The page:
A Pure Stand

Heather Macpherson

Quaking aspens are known to grow in sandy or craggy soil, so you can imagine how puzzled I was to see them growing around my navel. My navel is dry but not craggy or sandy. There are no rocks or pebbles knocking around, certainly not a scrap of lint because I never wear sweaters, and I use a lint roller on every t-shirt and top before I lower it over my head and stick my arms through the armholes and pull the edge taut over my hips. My hips sit below my navel, sharp and wide, slightly crooked—I walk with an unseen quiver, but I know it’s there. 

          A rise surfaced in my throat, and I thought I might vomit. I went to the bathroom, dropped to my knees, but the trees got in the way, the hairless twigs poking against the porcelain, and I missed the bowl entirely. The quaking aspens dripped with an acidic stench. I felt bad for them.

          I took a shower and cleaned myself and the trees. Their bark was smooth and drab in color. The branches were leafless, and I wondered how they got there, how anything could grow around my navel. I stuck my right pointer finger into my navel and moved it around. The skin was smooth except for a small, gathered knot with a protruding bump. Nothing unusual since the protruding bump was a scar from a long-ago surgery. But maybe that long-ago surgery left something behind like that time I was at lunch with Floyd and Nico, and Nico took a bite of a pizza slice and cracked a tooth—there was a bolt cooked into the sauce and cheese; it was left or placed in there and maybe my long-ago surgery left something to cause growth. But that didn’t make sense because the aspen was rooted to the flesh around the outside of my navel not inside, at least not that I could see.

          I went to an x-ray technician friend of a friend, and I laid on my back on the table. He placed the lead blanket over me and the trunks and branches now taller by several inches made the blanket look like a mountain and I thought the mountain was a familiar place. I was supposed to stay still during the x-ray, so I followed the mountain ridge by sight to find its match in my memory, but I couldn’t find it. When the x-ray technician friend of a friend came back and removed the blanket, I slipped off the table and stood steadily but unstill.

          My doctor called and said he needed to see me about the quaking aspen growing around my navel. I said I’d like to come in to see him, but I could no longer fit behind the wheel of my car or sit in the backseat of someone else’s car because the trees were now so tall that I could not squeeze between spaces less than two feet, two inches wide. My doctor said he did not usually make house calls, but it was important to see me face-to-face, that what he needed to say should be done in person. I said sure, come over. We hung up.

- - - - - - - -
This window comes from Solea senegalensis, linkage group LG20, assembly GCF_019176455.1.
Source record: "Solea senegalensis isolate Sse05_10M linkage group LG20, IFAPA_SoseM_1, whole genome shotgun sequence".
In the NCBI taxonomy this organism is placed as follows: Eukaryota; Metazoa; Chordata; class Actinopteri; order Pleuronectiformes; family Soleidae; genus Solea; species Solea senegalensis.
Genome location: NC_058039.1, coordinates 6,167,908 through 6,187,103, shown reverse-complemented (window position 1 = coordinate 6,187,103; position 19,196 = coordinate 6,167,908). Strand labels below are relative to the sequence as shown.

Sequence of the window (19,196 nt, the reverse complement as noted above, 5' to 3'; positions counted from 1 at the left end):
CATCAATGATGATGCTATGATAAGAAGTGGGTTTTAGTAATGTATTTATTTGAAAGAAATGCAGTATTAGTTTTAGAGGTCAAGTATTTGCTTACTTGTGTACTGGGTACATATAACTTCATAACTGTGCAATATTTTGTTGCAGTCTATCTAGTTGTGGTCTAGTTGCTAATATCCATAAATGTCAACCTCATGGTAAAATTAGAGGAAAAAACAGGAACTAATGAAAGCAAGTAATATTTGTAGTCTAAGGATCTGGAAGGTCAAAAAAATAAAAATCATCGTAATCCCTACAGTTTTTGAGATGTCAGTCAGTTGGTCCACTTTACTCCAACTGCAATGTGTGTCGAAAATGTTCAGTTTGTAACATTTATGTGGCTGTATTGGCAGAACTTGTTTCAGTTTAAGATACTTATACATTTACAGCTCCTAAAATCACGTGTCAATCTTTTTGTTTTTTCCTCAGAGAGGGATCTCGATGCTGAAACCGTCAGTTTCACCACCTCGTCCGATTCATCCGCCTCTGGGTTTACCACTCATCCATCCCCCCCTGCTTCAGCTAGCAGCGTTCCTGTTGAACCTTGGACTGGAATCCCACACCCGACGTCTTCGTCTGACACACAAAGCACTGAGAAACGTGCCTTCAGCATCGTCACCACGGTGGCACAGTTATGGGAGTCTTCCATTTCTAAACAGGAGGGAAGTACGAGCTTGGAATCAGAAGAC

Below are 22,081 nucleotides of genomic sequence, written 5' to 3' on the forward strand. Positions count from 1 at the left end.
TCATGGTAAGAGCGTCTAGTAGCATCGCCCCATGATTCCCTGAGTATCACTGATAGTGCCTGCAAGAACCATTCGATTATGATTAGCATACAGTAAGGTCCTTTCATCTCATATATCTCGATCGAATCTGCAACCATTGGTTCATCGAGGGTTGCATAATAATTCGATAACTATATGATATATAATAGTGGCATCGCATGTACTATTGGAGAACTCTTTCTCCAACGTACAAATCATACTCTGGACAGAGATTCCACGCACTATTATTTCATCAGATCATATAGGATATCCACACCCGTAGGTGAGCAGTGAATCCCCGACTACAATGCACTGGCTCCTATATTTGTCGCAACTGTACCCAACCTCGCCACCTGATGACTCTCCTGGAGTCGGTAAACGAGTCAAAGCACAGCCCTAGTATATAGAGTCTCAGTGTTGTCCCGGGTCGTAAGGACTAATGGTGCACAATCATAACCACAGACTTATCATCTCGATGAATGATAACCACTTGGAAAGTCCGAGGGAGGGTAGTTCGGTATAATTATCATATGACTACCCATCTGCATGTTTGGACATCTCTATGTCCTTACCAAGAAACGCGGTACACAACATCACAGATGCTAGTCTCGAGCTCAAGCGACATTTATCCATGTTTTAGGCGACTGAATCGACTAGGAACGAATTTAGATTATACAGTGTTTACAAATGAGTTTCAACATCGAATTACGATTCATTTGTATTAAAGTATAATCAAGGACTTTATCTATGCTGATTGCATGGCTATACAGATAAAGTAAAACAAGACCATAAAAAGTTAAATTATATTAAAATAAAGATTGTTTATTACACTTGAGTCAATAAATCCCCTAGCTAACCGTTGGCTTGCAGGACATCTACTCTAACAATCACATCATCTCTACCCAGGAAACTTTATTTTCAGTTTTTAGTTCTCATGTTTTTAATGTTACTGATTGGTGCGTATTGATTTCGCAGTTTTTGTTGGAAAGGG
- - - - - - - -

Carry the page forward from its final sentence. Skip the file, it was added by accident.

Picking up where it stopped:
The doorbell rang and I said, come in, it’s open, because I could no longer reach the doorknob or locks to open or lock the door. My doctor came in, and I caught his glance at the center of my body. He followed me to the living room where I offered him a chair, and I laid on the floor, the rounded crowns facing the ceiling.  The doctor moved to the edge of the chair. I noticed he didn’t take off his gray overcoat and his hat was held by his hands. I never noticed that dimple in his chin before, a slight depression that, in his youth, was likely attractive. What is it doctor, am I dying?

          He cleared his throat, held his gaze and when he spoke, all I heard was birdsong. 

Heather J. Macpherson writes from New England. Her work has appeared in The Carolina Quarterly, Bennington Review, 580Split, Dr. TJ Eckleberg Review, Blueline, and other fine places. She has work forthcoming in Soundings East. Heather teaches writing at Worcester State University and Clark University.

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